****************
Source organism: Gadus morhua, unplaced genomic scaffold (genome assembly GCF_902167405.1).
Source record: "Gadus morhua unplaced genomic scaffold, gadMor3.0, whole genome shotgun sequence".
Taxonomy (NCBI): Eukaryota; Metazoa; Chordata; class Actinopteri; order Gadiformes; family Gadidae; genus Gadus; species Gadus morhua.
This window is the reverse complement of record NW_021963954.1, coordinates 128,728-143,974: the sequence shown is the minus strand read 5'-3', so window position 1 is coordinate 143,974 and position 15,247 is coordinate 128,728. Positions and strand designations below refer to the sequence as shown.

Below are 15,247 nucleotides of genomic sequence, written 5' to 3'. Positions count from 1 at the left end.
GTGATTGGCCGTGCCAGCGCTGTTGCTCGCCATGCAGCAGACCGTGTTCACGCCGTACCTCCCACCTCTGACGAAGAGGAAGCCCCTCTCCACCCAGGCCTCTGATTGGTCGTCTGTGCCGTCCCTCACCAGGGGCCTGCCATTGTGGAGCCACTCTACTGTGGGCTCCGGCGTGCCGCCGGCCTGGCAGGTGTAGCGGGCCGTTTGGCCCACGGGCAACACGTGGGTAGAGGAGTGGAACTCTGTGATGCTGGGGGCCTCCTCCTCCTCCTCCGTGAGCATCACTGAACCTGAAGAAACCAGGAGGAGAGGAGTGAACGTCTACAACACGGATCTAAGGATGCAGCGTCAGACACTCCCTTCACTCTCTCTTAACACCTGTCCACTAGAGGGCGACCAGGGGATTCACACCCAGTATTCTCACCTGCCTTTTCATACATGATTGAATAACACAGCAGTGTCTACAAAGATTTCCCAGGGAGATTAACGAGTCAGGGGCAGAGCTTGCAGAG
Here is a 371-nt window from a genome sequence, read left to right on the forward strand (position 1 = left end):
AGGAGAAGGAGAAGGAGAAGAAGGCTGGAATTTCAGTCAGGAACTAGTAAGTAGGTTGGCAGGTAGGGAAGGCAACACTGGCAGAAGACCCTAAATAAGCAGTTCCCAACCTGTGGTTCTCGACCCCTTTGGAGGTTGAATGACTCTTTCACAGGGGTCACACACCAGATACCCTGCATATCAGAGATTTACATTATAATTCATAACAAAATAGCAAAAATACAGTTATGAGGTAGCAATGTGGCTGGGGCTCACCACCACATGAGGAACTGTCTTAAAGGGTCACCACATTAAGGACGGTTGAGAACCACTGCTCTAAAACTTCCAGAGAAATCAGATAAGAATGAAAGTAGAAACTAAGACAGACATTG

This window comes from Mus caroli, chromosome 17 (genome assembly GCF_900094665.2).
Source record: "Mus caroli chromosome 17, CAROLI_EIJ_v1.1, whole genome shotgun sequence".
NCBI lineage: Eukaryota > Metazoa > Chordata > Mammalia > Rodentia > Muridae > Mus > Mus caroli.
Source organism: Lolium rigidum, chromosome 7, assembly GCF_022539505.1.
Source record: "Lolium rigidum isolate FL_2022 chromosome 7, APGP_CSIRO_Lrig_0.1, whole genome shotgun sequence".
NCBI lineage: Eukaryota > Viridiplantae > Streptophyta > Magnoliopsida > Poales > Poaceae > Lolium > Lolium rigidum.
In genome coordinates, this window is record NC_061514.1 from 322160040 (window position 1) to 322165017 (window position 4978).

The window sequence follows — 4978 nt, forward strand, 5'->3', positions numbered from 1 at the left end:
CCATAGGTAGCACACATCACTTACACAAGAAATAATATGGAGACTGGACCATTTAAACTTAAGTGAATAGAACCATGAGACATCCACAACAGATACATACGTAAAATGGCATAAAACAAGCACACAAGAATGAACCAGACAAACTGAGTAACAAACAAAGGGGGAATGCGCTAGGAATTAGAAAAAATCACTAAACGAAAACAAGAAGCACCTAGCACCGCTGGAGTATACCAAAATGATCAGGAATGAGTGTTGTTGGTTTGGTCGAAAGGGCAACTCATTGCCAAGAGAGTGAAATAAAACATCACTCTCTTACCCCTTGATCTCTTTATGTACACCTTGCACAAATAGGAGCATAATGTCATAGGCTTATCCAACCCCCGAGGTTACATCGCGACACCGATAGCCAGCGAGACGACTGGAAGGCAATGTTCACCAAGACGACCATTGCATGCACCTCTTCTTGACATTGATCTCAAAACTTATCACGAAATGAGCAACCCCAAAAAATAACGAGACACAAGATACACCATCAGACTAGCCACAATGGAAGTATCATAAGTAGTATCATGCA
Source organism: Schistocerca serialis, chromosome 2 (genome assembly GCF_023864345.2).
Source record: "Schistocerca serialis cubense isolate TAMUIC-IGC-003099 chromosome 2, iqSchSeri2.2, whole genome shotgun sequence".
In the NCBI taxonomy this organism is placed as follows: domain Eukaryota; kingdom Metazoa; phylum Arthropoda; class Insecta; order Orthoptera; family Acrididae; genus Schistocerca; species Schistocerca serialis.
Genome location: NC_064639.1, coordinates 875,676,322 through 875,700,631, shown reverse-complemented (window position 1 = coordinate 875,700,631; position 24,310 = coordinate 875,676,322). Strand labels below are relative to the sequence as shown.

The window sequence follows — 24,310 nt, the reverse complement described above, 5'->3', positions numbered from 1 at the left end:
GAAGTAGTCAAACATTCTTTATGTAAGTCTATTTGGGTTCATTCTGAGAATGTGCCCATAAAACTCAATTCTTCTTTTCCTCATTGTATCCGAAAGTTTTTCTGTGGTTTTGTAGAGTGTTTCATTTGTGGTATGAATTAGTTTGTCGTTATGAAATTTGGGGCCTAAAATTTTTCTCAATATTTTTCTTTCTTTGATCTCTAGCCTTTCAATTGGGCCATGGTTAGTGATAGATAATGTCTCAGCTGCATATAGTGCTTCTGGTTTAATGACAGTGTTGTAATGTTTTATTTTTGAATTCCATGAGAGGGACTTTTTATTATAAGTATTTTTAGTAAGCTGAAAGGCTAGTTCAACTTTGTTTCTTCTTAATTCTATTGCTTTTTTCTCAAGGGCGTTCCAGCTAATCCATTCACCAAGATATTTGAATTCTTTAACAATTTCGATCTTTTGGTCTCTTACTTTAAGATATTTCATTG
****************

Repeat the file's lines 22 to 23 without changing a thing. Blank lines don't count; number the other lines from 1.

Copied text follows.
The window sequence follows — 24,310 nt, the reverse complement described above, 5'->3', positions numbered from 1 at the left end:
GAAGTAGTCAAACATTCTTTATGTAAGTCTATTTGGGTTCATTCTGAGAATGTGCCCATAAAACTCAATTCTTCTTTTCCTCATTGTATCCGAAAGTTTTTCTGTGGTTTTGTAGAGTGTTTCATTTGTGGTATGAATTAGTTTGTCGTTATGAAATTTGGGGCCTAAAATTTTTCTCAATATTTTTCTTTCTTTGATCTCTAGCCTTTCAATTGGGCCATGGTTAGTGATAGATAATGTCTCAGCTGCATATAGTGCTTCTGGTTTAATGACAGTGTTGTAATGTTTTATTTTTGAATTCCATGAGAGGGACTTTTTATTATAAGTATTTTTAGTAAGCTGAAAGGCTAGTTCAACTTTGTTTCTTCTTAATTCTATTGCTTTTTTCTCAAGGGCGTTCCAGCTAATCCATTCACCAAGATATTTGAATTCTTTAACAATTTCGATCTTTTGGTCTCTTACTTTAAGATATTTCATTG